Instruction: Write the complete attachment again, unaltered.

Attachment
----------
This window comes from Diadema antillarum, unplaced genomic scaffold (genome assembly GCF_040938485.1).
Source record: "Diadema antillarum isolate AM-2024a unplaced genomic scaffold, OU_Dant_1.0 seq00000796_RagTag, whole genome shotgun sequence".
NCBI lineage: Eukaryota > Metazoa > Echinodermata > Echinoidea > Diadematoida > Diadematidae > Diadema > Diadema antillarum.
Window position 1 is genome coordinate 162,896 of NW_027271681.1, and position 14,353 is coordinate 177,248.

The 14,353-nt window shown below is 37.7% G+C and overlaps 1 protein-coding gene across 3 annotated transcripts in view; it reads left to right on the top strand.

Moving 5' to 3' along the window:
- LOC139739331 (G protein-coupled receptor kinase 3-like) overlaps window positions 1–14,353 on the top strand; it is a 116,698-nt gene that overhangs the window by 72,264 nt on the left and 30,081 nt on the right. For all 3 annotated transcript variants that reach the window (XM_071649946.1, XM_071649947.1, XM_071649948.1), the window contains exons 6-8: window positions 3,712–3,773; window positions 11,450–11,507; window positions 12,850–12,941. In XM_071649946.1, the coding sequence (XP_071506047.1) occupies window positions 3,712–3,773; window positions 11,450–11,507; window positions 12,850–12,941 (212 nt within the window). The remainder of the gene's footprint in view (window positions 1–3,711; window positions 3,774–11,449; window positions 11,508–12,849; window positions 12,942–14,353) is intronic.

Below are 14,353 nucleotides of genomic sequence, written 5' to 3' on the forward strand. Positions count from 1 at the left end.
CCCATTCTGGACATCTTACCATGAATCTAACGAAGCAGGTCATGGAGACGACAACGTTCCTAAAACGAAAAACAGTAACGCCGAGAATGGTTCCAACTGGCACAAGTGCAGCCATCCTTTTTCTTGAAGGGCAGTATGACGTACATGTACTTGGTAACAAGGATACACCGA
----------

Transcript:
This window comes from Diadema antillarum, unplaced genomic scaffold (genome assembly GCF_040938485.1).
Source record: "Diadema antillarum isolate AM-2024a unplaced genomic scaffold, OU_Dant_1.0 seq00000796_RagTag, whole genome shotgun sequence".
NCBI lineage: Eukaryota > Metazoa > Echinodermata > Echinoidea > Diadematoida > Diadematidae > Diadema > Diadema antillarum.
Window position 1 is genome coordinate 162,896 of NW_027271681.1, and position 14,353 is coordinate 177,248.

The 14,353-nt window shown below is 37.7% G+C and overlaps 1 protein-coding gene across 3 annotated transcripts in view; it reads left to right on the top strand.

Moving 5' to 3' along the window:
- LOC139739331 (G protein-coupled receptor kinase 3-like) overlaps window positions 1–14,353 on the top strand; it is a 116,698-nt gene that overhangs the window by 72,264 nt on the left and 30,081 nt on the right. For all 3 annotated transcript variants that reach the window (XM_071649946.1, XM_071649947.1, XM_071649948.1), the window contains exons 6-8: window positions 3,712–3,773; window positions 11,450–11,507; window positions 12,850–12,941. In XM_071649946.1, the coding sequence (XP_071506047.1) occupies window positions 3,712–3,773; window positions 11,450–11,507; window positions 12,850–12,941 (212 nt within the window). The remainder of the gene's footprint in view (window positions 1–3,711; window positions 3,774–11,449; window positions 11,508–12,849; window positions 12,942–14,353) is intronic.

Below are 14,353 nucleotides of genomic sequence, written 5' to 3' on the forward strand. Positions count from 1 at the left end.
CCCATTCTGGACATCTTACCATGAATCTAACGAAGCAGGTCATGGAGACGACAACGTTCCTAAAACGAAAAACAGTAACGCCGAGAATGGTTCCAACTGGCACAAGTGCAGCCATCCTTTTTCTTGAAGGGCAGTATGACGTACATGTACTTGGTAACAAGGATACACCGA